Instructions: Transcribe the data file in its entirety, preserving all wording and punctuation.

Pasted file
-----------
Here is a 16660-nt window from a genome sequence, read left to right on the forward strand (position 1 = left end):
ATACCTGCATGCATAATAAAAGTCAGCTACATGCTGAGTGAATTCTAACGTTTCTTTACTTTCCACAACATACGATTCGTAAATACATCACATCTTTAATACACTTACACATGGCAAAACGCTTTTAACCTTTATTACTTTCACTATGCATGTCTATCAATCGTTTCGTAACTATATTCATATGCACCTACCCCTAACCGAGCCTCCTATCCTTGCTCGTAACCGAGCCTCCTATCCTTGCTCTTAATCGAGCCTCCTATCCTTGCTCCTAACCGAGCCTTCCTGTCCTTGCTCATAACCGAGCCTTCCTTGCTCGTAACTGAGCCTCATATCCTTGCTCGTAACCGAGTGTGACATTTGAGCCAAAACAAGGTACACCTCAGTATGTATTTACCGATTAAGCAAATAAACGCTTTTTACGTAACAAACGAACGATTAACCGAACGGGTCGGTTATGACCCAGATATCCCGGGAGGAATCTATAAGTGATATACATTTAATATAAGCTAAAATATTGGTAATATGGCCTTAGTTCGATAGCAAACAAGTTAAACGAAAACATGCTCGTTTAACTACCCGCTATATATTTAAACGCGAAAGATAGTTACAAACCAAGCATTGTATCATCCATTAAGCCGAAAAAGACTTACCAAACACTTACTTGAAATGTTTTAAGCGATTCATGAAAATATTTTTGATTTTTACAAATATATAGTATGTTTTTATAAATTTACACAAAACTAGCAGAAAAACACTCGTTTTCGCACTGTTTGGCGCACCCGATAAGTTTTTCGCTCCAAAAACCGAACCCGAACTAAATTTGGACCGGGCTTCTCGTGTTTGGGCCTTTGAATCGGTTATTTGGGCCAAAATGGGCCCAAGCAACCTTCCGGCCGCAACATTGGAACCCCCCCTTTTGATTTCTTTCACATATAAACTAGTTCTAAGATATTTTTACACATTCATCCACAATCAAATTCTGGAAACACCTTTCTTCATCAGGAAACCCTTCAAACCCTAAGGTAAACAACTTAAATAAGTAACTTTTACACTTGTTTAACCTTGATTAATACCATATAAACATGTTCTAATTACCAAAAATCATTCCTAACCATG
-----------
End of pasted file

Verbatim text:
Here is a 16660-nt window from a genome sequence, read left to right on the forward strand (position 1 = left end):
ATACCTGCATGCATAATAAAAGTCAGCTACATGCTGAGTGAATTCTAACGTTTCTTTACTTTCCACAACATACGATTCGTAAATACATCACATCTTTAATACACTTACACATGGCAAAACGCTTTTAACCTTTATTACTTTCACTATGCATGTCTATCAATCGTTTCGTAACTATATTCATATGCACCTACCCCTAACCGAGCCTCCTATCCTTGCTCGTAACCGAGCCTCCTATCCTTGCTCTTAATCGAGCCTCCTATCCTTGCTCCTAACCGAGCCTTCCTGTCCTTGCTCATAACCGAGCCTTCCTTGCTCGTAACTGAGCCTCATATCCTTGCTCGTAACCGAGTGTGACATTTGAGCCAAAACAAGGTACACCTCAGTATGTATTTACCGATTAAGCAAATAAACGCTTTTTACGTAACAAACGAACGATTAACCGAACGGGTCGGTTATGACCCAGATATCCCGGGAGGAATCTATAAGTGATATACATTTAATATAAGCTAAAATATTGGTAATATGGCCTTAGTTCGATAGCAAACAAGTTAAACGAAAACATGCTCGTTTAACTACCCGCTATATATTTAAACGCGAAAGATAGTTACAAACCAAGCATTGTATCATCCATTAAGCCGAAAAAGACTTACCAAACACTTACTTGAAATGTTTTAAGCGATTCATGAAAATATTTTTGATTTTTACAAATATATAGTATGTTTTTATAAATTTACACAAAACTAGCAGAAAAACACTCGTTTTCGCACTGTTTGGCGCACCCGATAAGTTTTTCGCTCCAAAAACCGAACCCGAACTAAATTTGGACCGGGCTTCTCGTGTTTGGGCCTTTGAATCGGTTATTTGGGCCAAAATGGGCCCAAGCAACCTTCCGGCCGCAACATTGGAACCCCCCCTTTTGATTTCTTTCACATATAAACTAGTTCTAAGATATTTTTACACATTCATCCACAATCAAATTCTGGAAACACCTTTCTTCATCAGGAAACCCTTCAAACCCTAAGGTAAACAACTTAAATAAGTAACTTTTACACTTGTTTAACCTTGATTAATACCATATAAACATGTTCTAATTACCAAAAATCATTCCTAACCATG